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4 février 2015 3 04 /02 /février /2015 08:45
Budget constraints send Zimbabwe soldiers home


03 February 2015 by defenceWeb


Zimbabwe National Army (ZNA) soldiers have been told to spend every second month at home on paid leave in order to save money on food and other expenses at barracks, Zimbabwean media are reporting.


In 2014 the Army introduced two week breaks every month for soldiers in an effort to save money, according to The Independent, but is now expecting soldiers to take every second month off, although they may be recalled at short notice if needed.


The ZNA has experienced funding issues in the past – last year soldiers at Bulawayo’s Imbizo Barracks and 1 Brigade faced food shortages and there are also reports that retired soldiers are not receiving pensions and that service providers are not servicing the Army due to unreliable payment for services rendered. Soldiers have also had their pay dates delayed, most recently by almost a week in January this year.


Last year junior soldiers told the Zimbabwe Independent their superiors had ordered them to seek alternative accommodation when they are off duty. The move was meant to reduce the number of personnel staying in barracks, thereby cutting down on utility bills.


In early April, a parliamentary report on Defence and Home Affairs said that some soldiers have not been able to access healthcare because of the army’s debts. The report also stated that Zimbabwe’s security forces were failing to fulfil all their functions because of a lack of funds.


This year Zimbabwe’s armed forces received a record US$380 million budget, with the extra money set to go to the recruitment and training of more soldiers and acquisition of essential military equipment including new aircraft for the air force.


Finance minister Patrick Chinamasa said in addition to recruitment, training, salaries and troop welfare expenditure, the defence force needs to be well-equipped in order to guarantee the safety of the country as it progresses towards economic revival.


“In the past few years, we have not provided for fresh (troop) recruitments in the budget which is bad. We also have not provided for training. An army which does not train will not be good for the country when needed most.


"The first line of defence in any country is a performing economy. Let us not take the peace and tranquillity that we enjoy in Zimbabwe for granted. It is there because we have a well-trained army.”


Chinamasa said the 2015 budget will also provide for a massive recruitment exercise which seeks to inject new and younger blood into the ranks of the national defence force.


Defence minister Sidney Sekeramayi said the $380 million budget is far too meagre and dismally failed to reflect the overall needs of the defence forces.

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7 janvier 2015 3 07 /01 /janvier /2015 17:45
Zimbabwe gets record $380 million defence budget for 2015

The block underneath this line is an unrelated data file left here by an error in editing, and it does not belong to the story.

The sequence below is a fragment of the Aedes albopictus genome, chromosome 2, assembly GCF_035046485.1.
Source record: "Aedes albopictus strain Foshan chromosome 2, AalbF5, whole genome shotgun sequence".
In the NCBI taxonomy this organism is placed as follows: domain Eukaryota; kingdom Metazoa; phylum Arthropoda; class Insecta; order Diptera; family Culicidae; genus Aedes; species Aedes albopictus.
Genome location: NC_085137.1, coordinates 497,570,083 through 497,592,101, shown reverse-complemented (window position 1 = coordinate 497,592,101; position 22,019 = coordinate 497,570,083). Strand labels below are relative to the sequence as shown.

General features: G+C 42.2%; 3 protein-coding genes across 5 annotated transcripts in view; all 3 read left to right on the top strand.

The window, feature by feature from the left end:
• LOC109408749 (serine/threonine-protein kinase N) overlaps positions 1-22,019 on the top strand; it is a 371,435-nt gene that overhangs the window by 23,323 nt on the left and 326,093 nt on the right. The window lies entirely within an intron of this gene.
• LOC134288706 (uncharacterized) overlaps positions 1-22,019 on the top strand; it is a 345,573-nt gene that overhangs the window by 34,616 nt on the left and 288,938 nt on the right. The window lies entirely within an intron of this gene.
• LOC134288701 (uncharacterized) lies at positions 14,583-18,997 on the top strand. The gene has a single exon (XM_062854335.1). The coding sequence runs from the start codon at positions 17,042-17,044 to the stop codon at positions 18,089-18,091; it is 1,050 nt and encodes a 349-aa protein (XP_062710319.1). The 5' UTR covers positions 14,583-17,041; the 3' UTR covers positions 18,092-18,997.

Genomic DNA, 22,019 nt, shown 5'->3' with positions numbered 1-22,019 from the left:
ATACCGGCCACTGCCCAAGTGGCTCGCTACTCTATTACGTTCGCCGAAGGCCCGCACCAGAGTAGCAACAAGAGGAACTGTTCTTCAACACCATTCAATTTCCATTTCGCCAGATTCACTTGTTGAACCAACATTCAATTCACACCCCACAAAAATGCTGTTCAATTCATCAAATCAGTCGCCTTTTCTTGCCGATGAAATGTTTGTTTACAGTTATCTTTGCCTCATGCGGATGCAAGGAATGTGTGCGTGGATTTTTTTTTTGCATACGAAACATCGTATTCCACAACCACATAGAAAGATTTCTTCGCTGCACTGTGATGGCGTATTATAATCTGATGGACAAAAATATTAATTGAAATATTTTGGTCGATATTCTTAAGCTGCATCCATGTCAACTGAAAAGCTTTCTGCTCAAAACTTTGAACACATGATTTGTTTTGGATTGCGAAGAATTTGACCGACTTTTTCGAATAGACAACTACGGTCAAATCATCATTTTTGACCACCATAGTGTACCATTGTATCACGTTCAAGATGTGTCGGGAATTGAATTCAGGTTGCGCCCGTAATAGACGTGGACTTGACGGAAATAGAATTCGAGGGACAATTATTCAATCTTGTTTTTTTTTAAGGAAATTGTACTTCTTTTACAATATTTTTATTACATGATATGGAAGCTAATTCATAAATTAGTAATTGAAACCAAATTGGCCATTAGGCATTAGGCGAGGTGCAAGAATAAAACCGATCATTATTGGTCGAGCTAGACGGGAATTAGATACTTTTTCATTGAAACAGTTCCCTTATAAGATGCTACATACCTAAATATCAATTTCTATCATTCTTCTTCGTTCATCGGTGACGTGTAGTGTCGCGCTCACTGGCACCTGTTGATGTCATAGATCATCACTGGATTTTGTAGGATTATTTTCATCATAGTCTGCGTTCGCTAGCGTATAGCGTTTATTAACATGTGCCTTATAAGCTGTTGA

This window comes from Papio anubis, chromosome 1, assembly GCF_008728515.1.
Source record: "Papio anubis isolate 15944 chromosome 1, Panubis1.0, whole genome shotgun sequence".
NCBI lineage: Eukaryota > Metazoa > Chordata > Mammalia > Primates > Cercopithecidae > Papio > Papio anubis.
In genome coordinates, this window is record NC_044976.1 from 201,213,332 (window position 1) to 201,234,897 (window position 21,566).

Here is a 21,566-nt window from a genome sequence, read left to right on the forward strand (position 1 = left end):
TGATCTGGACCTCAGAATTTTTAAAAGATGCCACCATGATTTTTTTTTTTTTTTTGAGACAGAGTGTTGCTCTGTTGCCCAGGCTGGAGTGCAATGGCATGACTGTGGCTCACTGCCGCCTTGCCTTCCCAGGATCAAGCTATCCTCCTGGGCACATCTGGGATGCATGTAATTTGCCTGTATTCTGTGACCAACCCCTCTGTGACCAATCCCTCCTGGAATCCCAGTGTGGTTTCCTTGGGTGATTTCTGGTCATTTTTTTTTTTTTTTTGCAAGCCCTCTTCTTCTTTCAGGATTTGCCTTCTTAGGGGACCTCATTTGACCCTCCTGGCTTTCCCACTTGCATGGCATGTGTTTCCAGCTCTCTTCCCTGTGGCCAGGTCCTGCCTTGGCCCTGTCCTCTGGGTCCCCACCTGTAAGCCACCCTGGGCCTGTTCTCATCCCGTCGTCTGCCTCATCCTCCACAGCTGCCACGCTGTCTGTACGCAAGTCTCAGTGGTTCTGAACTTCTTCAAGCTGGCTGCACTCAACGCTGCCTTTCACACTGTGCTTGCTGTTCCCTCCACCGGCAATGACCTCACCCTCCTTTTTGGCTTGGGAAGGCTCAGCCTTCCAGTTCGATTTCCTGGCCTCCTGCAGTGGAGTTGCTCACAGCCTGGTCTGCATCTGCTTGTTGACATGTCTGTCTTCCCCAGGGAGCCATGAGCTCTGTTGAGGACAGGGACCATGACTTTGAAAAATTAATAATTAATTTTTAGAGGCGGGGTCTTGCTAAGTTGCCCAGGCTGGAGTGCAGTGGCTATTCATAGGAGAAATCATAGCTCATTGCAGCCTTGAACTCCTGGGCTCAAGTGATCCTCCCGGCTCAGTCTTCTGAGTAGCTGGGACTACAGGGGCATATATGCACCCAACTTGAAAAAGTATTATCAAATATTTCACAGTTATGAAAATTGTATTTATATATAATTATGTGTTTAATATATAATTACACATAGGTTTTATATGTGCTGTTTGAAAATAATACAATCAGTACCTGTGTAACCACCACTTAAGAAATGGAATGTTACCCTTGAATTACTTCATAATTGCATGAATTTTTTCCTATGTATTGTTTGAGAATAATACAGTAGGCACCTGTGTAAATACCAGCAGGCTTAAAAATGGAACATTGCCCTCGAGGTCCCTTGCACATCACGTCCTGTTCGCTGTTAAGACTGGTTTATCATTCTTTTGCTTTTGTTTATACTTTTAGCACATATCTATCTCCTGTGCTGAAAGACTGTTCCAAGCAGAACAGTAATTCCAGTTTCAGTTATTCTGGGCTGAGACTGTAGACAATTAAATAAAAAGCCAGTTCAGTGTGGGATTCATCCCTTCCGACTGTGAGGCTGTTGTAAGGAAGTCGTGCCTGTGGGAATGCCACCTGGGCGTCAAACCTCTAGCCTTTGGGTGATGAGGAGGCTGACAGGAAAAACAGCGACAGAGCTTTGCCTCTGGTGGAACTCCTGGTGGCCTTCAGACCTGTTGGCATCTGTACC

07 January 2015 by Oscar Nkala - defenceWeb


The Zimbabwe finance ministry has defended the record US$380 million budget it allocated to the ministry of defence this year saying the money is required to fund the recruitment and training of more soldiers and acquisition of essential military equipment including new aircraft for the air force.

Responding to opposition calls for a downward review of the budget, which is the highest ever allocated to a single ministry in the history of the country, Finance minister Patrick Chinamasa said the defence forces need to recruit and train thousands of new soldiers to ensure that the army is strong enough to deter internal and external security threats.


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25 juin 2013 2 25 /06 /juin /2013 17:45
SANDF hosts first SADC surveillance commanders’ course

25 June 2013 by defenceWeb/SA Soldier


In a first for the South African Defence Intelligence College (SADIC) officers from nine Southern African Development Community (SADC) countries have successfully completed a surveillance commanders’ course.


The eight week long course is designed to give the 17 junior officers attending the practical skills needed to become capable surveillance commanders at sub-unit level.


Working at squadron level course attendees went through battlefield surveillance followed by a command and control module before tackling the final modules of warfare and battlefield procedures.


This, SA Soldier said, equips them to apply and execute responsible drills as troop commanders.


Proof of the willingness of those on course wanting to learn came with a student average of 81% across all modules.


Zambian Major Edgar Musanse, course chairman, said on completion of the course that the training was the first of its kind to be presented for the SADC brigade.


“The officers before you have successfully acquired the knowledge to see the brigade effectively implement its role in the SADC region,” he told a certificate ceremony.


SA National Defence Force (SANDF) director: special acquisitions Brigadier General Raymond Moroane, urged course attendees to maintain contact saying it was “a crucial part” of strengthening bilateral ties and diplomatic co-operation among SADC members.


Apart from the host country, South Africa, other SADC member states represented at the first surveillance commanders’ course were Angola, Botswana, Lesotho, Malawi, Namibia, Tanzania, Zambia and Zimbabwe.

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